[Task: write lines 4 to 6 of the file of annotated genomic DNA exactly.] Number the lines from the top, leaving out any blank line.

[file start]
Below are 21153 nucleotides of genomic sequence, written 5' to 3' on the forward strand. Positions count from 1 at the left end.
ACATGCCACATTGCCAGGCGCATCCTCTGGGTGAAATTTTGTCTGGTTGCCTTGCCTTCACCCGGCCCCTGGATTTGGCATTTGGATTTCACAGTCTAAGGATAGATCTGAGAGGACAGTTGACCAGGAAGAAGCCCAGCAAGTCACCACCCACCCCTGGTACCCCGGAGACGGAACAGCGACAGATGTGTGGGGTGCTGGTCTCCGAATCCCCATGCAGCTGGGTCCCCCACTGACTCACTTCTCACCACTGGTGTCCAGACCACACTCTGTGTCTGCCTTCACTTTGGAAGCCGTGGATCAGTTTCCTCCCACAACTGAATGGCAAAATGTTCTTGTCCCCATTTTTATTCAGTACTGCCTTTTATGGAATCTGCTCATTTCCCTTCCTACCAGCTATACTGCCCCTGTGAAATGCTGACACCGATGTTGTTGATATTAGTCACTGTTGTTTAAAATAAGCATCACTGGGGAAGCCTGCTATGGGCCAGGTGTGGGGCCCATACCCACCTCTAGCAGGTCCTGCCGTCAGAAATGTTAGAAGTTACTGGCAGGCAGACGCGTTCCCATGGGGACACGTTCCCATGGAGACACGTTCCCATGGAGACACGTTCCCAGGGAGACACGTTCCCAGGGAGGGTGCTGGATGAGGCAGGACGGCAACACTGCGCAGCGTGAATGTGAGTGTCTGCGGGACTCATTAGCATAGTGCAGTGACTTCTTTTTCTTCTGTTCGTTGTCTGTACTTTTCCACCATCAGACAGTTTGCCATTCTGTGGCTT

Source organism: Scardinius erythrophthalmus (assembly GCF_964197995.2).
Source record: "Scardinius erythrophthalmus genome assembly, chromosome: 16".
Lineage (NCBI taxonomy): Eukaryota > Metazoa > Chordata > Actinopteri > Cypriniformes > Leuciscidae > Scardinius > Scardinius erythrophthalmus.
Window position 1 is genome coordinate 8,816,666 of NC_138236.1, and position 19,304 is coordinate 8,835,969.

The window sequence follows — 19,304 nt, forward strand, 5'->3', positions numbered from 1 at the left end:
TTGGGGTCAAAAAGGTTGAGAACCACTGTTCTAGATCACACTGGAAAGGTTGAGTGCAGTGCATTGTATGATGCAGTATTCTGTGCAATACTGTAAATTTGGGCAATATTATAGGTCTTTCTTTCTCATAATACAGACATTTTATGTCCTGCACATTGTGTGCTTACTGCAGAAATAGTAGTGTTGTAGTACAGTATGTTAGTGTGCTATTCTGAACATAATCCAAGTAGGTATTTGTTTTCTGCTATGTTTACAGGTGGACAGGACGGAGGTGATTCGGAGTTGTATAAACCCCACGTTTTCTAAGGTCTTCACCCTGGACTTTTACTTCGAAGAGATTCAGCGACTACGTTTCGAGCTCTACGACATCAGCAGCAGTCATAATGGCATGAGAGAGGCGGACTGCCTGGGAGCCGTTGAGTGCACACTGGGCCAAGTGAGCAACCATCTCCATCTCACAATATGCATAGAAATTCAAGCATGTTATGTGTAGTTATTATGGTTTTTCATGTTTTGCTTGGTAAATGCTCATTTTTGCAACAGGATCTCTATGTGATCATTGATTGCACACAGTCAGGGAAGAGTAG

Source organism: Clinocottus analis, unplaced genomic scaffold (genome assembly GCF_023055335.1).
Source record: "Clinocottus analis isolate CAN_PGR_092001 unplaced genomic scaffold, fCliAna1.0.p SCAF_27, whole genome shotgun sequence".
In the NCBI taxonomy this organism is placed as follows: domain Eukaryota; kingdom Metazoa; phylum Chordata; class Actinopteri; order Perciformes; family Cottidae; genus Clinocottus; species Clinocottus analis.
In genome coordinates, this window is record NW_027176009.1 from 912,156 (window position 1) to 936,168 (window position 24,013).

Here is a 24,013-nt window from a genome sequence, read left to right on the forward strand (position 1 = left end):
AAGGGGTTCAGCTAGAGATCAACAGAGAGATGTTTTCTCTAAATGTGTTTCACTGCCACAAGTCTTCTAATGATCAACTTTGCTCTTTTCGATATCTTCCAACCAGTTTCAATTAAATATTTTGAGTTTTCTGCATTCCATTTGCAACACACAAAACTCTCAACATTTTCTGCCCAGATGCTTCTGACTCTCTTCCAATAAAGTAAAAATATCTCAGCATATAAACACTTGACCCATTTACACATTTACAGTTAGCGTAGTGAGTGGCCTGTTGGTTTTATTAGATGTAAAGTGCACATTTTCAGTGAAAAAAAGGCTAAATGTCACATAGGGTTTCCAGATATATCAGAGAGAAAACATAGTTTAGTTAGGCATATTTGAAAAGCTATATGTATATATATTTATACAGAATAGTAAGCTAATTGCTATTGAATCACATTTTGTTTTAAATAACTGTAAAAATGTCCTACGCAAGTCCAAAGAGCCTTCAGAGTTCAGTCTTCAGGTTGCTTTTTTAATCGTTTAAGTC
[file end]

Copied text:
Source record: "Scardinius erythrophthalmus genome assembly, chromosome: 16".
Lineage (NCBI taxonomy): Eukaryota > Metazoa > Chordata > Actinopteri > Cypriniformes > Leuciscidae > Scardinius > Scardinius erythrophthalmus.
Window position 1 is genome coordinate 8,816,666 of NC_138236.1, and position 19,304 is coordinate 8,835,969.